Saturday Night Life — Toys ‘R Us

When teaching students about the different types of firm structures, we always discuss monopolistic competition and how firms try to differentiate their products to get positive economic profits. This short clip shows how Toys R Us is staying open for 87 hours straight to differentiate itself from other toy stores around the holiday season.

Thanks to James Tierney for the clip and description.

Jurassic Park — Coupon Day at the Park

This clip has both the idea of an inelastic good and the idea of price discrimination. I suggest using it when teaching elasticity and then also using it when you teach price discrimination and talk about how they connect!

Here’s the page from the book.

Thanks to James Tierney for the clip and description!

Superior Donuts — Food Truck Competition

A new food truck sets up shop outside the donut store. The clip starts with the new owner coming by and asking how long the shop has been in business and what kind of customers stop by. She quickly realizes that she can setup shop and steal some of the existing customers. This clip does a really good job showing how monopolistically competitive markets function and that even though an imperfect substitute enters the market, the demand for one business decreases.

 

NPR Planet Money — The Price Tag Hasn’t Always Existed

Really neat summary of the history of the price tag. This could make a great opening for a principles course or a good example of price discrimination before the price tag was invented. The price tag can be used as an example of the Quaker’s insistence on the law of one price or the idea of efficiency/equity tradeoffs. I like to use this video in the beginning of my course to introduce the idea of prices, values, and costs.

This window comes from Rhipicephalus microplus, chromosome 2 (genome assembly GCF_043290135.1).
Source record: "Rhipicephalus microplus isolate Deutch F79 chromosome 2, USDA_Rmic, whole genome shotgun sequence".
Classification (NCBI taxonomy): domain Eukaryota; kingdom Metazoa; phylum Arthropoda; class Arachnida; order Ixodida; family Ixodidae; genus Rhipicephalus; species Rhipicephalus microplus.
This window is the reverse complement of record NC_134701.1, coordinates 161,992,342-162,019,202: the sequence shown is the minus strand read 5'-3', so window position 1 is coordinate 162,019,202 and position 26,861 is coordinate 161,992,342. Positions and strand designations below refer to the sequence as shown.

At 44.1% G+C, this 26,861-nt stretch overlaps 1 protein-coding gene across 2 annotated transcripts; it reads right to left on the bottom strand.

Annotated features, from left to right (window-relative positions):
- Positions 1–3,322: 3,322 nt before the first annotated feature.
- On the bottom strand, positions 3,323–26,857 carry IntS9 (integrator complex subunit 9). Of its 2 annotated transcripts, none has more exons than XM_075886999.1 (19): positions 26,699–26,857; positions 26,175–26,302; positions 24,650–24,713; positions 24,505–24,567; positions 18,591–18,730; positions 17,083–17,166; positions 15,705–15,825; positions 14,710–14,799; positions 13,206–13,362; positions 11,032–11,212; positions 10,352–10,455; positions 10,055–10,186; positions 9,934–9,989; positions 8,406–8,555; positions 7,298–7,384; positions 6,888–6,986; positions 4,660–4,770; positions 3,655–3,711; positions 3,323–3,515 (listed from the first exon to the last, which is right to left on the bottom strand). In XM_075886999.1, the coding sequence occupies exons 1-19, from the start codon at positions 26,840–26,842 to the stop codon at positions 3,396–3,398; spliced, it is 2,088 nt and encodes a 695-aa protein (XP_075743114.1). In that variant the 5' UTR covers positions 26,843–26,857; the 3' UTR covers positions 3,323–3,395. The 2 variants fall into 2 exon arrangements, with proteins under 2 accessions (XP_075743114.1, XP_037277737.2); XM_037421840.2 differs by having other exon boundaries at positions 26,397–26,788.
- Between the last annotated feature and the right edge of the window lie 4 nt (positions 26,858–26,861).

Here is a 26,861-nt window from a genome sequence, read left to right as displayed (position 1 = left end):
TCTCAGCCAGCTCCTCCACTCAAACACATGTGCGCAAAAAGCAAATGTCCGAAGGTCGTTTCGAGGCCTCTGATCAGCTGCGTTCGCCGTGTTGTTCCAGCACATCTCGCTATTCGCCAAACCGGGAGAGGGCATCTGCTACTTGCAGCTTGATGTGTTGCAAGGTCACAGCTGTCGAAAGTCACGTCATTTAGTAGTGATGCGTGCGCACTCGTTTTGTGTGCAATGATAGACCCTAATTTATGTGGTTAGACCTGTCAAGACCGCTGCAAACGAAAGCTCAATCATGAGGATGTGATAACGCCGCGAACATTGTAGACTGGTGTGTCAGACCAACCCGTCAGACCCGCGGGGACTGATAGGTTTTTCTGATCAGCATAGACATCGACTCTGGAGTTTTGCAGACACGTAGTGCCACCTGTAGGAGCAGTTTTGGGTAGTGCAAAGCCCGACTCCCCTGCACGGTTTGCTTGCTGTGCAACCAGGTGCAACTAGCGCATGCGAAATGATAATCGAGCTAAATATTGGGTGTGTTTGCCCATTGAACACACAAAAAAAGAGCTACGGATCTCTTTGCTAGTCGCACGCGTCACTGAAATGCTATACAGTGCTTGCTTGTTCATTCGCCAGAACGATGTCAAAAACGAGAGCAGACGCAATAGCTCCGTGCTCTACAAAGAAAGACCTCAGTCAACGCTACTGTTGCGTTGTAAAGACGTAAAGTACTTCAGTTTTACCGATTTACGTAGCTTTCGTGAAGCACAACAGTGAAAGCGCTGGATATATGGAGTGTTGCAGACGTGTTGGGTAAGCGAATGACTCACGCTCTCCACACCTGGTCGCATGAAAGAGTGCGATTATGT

MedicoreFilms — Free Hugs

My students favorite clip when discussing product differentiation is this clip from MedicoreFilms where a guy offers Deluxe Hugs for $2 more. One of his opening lines best illustrates the concept of monopolistic competition:

Deluxe guy: How’s businesses?

Free guy: Mine are free, this isn’t a business.

Deluxe guy: Different people want different stuff, so it’s cool.

Businesses can differentiate their products by quality, style, location, etc. The guy offering deluxe hugs is trying to fill a portion of the market from people willing to pay more for “better” hugs.

The National — Bread Collusion in Canada

Over the past 15 years bakers in Canada have been colluding to raise the price of bread across many of Canada’s major retailers. The retailers (allegedly) agreed to the price increase so long as the others in the group also maintained the high prices. While some of the retailers are denying the claim, Canada’s┬áCompetition Bureau is developing a case to expose the participants.

Los Angeles Clippers — Dynamic & Variable Pricing

The LA Clippers explain the difference between variable and dynamic ticket pricing, which are often confused by fans. Variable pricing refers to changes in ticket prices based on factors like opponent, day of the week, or time of the game. Dynamic ticket pricing takes things a step further and actually bases the ticket price off demand and supply for a particular game.

Always Sunny — Monopolizing the Trash Industry

When the local garbage companies go on strike, Frank comes up with a plan to have Charlie, Mac, and Dennis go around and pick up trash. Initially they are slated to get a van and go door-to-door, but they realize it may look better if they drive around in a limo to pick up the trash. What they don’t realize is that customers don’t really care because they just want the trash gone and are willing to pay high prices for it to be removed.

Always Sunny — Where it Hurts (NSFC)

The gang decides to try and start selling their own gasoline because they are tired of the high prices the local gas station is charging. The three come into the gas station to let the owner know that he’s about to see the pain of a free market because they intend to take customers away from him. Free markets allow for easy entry and exit of competitors, which should drive down prices and profits.

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